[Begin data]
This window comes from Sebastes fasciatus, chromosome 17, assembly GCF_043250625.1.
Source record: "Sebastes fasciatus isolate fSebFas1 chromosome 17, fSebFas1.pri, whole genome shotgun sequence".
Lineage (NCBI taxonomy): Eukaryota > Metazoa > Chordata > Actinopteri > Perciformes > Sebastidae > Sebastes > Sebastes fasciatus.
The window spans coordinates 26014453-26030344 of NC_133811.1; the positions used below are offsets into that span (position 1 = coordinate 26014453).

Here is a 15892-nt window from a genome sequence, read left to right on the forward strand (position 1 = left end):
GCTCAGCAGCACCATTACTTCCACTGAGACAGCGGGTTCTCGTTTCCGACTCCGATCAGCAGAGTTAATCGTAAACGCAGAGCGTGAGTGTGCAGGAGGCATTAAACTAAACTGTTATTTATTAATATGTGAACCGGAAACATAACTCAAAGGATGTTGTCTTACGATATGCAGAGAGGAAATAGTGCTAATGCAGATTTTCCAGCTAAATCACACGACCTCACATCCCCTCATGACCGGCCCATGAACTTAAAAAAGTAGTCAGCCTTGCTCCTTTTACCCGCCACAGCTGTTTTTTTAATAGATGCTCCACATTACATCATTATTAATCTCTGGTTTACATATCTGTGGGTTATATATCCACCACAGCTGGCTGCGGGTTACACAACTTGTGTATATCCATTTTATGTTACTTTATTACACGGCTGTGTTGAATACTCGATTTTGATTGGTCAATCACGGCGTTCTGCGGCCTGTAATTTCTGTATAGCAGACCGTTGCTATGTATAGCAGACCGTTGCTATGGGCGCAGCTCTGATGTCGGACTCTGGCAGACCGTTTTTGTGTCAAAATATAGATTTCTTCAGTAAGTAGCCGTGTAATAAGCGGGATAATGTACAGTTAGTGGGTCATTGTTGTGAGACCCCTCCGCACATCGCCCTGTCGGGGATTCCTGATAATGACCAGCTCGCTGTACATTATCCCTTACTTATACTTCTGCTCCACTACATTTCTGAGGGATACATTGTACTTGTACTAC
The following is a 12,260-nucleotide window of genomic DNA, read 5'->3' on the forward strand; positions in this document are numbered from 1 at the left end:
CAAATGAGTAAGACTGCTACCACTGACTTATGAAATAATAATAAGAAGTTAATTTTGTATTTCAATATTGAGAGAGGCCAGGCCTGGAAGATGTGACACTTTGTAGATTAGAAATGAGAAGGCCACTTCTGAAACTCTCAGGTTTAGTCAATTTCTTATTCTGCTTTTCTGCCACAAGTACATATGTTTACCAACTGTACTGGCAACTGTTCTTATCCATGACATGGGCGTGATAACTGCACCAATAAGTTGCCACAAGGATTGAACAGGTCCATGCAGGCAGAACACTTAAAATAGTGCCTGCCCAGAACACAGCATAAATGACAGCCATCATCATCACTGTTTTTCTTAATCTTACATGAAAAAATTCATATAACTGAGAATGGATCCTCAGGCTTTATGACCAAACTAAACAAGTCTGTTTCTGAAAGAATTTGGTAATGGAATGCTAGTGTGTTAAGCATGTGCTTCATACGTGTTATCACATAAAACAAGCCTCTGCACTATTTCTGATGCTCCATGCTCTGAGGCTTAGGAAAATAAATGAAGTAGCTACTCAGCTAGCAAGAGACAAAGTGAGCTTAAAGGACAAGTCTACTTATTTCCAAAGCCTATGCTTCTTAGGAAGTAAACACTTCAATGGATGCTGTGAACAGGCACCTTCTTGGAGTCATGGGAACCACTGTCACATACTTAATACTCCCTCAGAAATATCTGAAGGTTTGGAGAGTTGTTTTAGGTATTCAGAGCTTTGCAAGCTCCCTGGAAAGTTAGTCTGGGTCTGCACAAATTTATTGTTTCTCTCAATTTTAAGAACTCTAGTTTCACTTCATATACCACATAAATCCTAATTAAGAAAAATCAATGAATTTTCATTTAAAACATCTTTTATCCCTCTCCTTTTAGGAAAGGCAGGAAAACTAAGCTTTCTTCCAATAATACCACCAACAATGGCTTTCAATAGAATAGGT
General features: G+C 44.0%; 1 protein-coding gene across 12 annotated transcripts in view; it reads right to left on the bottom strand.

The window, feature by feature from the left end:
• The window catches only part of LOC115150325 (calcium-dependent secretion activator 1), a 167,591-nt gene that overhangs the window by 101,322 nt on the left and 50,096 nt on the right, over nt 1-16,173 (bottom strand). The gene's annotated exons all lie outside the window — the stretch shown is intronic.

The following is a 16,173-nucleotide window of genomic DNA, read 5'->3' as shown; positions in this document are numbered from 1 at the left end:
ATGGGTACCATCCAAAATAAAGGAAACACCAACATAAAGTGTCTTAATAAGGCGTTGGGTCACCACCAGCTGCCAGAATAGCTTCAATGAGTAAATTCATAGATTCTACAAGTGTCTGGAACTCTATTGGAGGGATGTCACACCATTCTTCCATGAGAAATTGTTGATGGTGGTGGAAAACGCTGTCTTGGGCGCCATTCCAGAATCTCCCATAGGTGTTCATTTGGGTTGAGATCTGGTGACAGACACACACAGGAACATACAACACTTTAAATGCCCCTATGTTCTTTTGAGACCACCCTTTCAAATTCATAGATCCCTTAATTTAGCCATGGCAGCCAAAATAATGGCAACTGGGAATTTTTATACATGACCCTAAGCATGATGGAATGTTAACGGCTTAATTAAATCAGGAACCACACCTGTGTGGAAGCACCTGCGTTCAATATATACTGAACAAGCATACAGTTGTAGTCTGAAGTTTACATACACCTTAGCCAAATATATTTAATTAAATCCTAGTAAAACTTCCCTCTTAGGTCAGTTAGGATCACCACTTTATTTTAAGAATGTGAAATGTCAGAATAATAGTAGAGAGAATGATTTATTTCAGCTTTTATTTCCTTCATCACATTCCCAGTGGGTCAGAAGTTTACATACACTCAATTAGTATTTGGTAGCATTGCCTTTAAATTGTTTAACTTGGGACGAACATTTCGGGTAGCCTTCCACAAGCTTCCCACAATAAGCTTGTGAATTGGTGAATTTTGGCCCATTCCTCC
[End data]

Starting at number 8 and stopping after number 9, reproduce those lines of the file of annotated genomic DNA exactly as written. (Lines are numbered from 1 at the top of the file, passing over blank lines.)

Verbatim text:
CAAATGAGTAAGACTGCTACCACTGACTTATGAAATAATAATAAGAAGTTAATTTTGTATTTCAATATTGAGAGAGGCCAGGCCTGGAAGATGTGACACTTTGTAGATTAGAAATGAGAAGGCCACTTCTGAAACTCTCAGGTTTAGTCAATTTCTTATTCTGCTTTTCTGCCACAAGTACATATGTTTACCAACTGTACTGGCAACTGTTCTTATCCATGACATGGGCGTGATAACTGCACCAATAAGTTGCCACAAGGATTGAACAGGTCCATGCAGGCAGAACACTTAAAATAGTGCCTGCCCAGAACACAGCATAAATGACAGCCATCATCATCACTGTTTTTCTTAATCTTACATGAAAAAATTCATATAACTGAGAATGGATCCTCAGGCTTTATGACCAAACTAAACAAGTCTGTTTCTGAAAGAATTTGGTAATGGAATGCTAGTGTGTTAAGCATGTGCTTCATACGTGTTATCACATAAAACAAGCCTCTGCACTATTTCTGATGCTCCATGCTCTGAGGCTTAGGAAAATAAATGAAGTAGCTACTCAGCTAGCAAGAGACAAAGTGAGCTTAAAGGACAAGTCTACTTATTTCCAAAGCCTATGCTTCTTAGGAAGTAAACACTTCAATGGATGCTGTGAACAGGCACCTTCTTGGAGTCATGGGAACCACTGTCACATACTTAATACTCCCTCAGAAATATCTGAAGGTTTGGAGAGTTGTTTTAGGTATTCAGAGCTTTGCAAGCTCCCTGGAAAGTTAGTCTGGGTCTGCACAAATTTATTGTTTCTCTCAATTTTAAGAACTCTAGTTTCACTTCATATACCACATAAATCCTAATTAAGAAAAATCAATGAATTTTCATTTAAAACATCTTTTATCCCTCTCCTTTTAGGAAAGGCAGGAAAACTAAGCTTTCTTCCAATAATACCACCAACAATGGCTTTCAATAGAATAGGT
General features: G+C 44.0%; 1 protein-coding gene across 12 annotated transcripts in view; it reads right to left on the bottom strand.